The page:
He added: “We are returning to work, but we are not defeated. CUPW has been legislated back to work in the past and that has not stopped us from continuing our struggle for justice and dignity.”
Article from Union website below:
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June 28, 2011 – 18:45
Urban Postal Unit Negotiations (2011) / Bulletin
Negotiations Bulletin no. 78
After 12 days of one-day rotating strikes and 13 days of a full-scale national lockout, CPC CEO Deepak Chopra and CPC Chief Operating Officer Jacques Côté are happy to see us. Or so they say in their latest message to employees. Chopra and Côté claim to know that this has been a “very difficult and stressful time” for us and our families. They should know, they did everything possible to make it difficult and stressful.
First, they came with a massive program of rollbacks including the elimination of top-up pay for injured workers, an attack on retiree benefits and the elimination of our sick leave plan. Then, after we had no choice but to issue our 72-hour strike notice, they cut off all drug benefit coverage for everyone including workers on disability insurance. Then, after a period of one-day rotating strikes, they initiated a national lockout to provoke the Harper government to attack our rights with back-to-work legislation. Yes, they have been very successful in making this time difficult and stressful for us.
Not content to attack postal workers, CPC has also initiated a change in delivery policy which will adversely affect the public. In Montreal, Windsor, Hamilton, Scarborough and Kitchener and many other locations, letter carriers reporting for duty were instructed to return all their undelivered mail to their originating office after eight hours of work. This new policy will further hold up mail delivery, which was shut down by Canada Post on June 15th.
It is time that senior management of Canada Post admits that their entire negotiations strategy was a complete and utter failure. From the beginning they made demands for rollbacks that no union could agree to. Their refusal to accept CUPW’s offer to return to work and their decision to initiate a national lock-out has cost CPC millions of dollars and many parcel delivery contracts. They issued public statements that distorted our bargaining positions and lied about the costs of our demands. Their decision to cut off drug benefits to all workers including those on sick leave and disability insurance caused enormous hardship and stress. Now they say they are happy to see us back at work so we can make them more profits. It is time they started telling the truth. It is time they take responsibility for their actions.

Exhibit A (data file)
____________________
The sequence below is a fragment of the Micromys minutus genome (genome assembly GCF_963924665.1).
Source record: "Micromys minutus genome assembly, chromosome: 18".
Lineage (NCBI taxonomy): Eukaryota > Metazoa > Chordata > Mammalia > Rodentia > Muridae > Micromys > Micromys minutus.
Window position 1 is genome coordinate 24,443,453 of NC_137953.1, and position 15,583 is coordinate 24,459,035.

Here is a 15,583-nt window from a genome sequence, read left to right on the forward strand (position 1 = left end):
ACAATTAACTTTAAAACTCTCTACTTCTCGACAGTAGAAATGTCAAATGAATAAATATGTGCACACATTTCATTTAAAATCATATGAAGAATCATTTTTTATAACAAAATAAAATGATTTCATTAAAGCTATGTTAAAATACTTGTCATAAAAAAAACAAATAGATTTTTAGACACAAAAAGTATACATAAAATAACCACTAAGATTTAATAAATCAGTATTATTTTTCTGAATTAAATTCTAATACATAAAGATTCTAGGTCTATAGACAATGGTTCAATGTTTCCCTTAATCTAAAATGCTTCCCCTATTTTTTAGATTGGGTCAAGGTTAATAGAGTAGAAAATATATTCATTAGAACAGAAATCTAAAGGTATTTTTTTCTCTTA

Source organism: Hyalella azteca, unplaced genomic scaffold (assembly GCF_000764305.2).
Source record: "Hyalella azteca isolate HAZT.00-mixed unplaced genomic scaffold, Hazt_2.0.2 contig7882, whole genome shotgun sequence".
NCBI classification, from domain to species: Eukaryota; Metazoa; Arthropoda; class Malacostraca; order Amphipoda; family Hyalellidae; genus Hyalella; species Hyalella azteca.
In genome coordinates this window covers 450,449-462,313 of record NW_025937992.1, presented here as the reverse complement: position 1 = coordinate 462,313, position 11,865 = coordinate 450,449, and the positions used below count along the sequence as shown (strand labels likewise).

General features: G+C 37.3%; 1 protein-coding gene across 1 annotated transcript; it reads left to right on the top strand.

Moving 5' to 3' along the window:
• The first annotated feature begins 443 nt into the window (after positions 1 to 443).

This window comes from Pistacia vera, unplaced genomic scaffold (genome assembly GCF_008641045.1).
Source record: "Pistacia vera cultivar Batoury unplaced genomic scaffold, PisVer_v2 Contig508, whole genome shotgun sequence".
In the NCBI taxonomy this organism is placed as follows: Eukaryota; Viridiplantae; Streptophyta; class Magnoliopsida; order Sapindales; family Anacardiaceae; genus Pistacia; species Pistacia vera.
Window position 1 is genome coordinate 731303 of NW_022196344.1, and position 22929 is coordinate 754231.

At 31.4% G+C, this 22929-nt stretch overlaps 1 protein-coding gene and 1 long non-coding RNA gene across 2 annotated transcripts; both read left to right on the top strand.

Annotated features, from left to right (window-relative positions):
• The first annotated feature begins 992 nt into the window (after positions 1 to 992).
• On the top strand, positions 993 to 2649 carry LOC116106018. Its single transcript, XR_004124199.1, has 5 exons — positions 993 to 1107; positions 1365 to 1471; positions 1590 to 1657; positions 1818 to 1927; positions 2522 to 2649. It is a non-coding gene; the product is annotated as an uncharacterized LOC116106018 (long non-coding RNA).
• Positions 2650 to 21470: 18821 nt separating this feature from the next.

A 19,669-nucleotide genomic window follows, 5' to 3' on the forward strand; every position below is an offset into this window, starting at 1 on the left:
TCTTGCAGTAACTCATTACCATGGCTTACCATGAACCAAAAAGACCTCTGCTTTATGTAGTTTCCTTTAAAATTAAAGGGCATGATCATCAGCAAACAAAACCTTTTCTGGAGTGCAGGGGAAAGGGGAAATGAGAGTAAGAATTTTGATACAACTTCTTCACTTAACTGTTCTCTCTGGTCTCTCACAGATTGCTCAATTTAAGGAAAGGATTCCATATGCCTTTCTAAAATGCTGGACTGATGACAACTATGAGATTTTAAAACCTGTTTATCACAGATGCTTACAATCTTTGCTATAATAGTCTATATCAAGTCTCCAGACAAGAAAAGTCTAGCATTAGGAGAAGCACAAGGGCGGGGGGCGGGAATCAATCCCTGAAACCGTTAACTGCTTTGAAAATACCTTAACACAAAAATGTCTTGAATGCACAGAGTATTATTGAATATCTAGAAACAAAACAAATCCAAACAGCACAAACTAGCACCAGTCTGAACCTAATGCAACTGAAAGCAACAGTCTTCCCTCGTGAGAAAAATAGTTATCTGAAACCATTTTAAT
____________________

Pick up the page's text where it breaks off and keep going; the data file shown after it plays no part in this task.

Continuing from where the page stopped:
Bulletin no.: 2008-2011/454
You can get negotiations bulletins as soon as they go out by signing up for the eDigest: cupw.ca/edigest
Tasha Kheiriddin May 31, 2011 – 10:30 AM ET | Last Updated: May 31, 2011 2:50 PM ET
Quick quiz: Identify the employer whose 50,000 workers enjoy these conditions:
- They can retire after 30 years’ service, as early as age 55, and collect a full pension.
- New employees receive wages of $24 an hour, three weeks’ vacation, and can eventually build that up to seven weeks’ vacation a year.
- Employees can bank sick days.
If you answered “The government of Greece”, “GM”, or “IBM circa 1975”, you’re dead wrong. The right answer is: Canada Post Corporation, 2011.
At the same time, Canada Post’s business, like that of postal services around the world, is in steady decline. Since 2006, the volume of letters it delivers has dropped by 17%, despite the fact that each year 200,000 new addresses (or supermailboxes, depending on where you live) are added to its list of must-serve clients. These households are making greater use of the internet to do basic transactions, such as paying the bills, while making less use of the mail.
Ian Lindsay/Postmedia News
Canada Post has set a strike deadline of Thursday at 11:59 p.m.
Naturally, Canada Post’s management is trying to find a way out of this squeeze. In its contract negotiations with the Canadian Union of Postal Workers (CUPW), it is proposing to create two tiers of employees, grandfathering current hires and offering new ones a cheaper (but still sweet) deal: wages of $17.50 an hour and six weeks’ vacation and the possibility of retiring at 60, instead of 55. It is also offering all employees wage increases of 1.9% for the next three years and 2% for the fourth year, while seeking to end the practice of banking sick days.
- Kelly McParland: Tell the posties their raise is in the mail
- Chris Selley’s Full Pundit: Post-Canada Post
- Matt Gurney: ‘Successful’ unions end up eating their young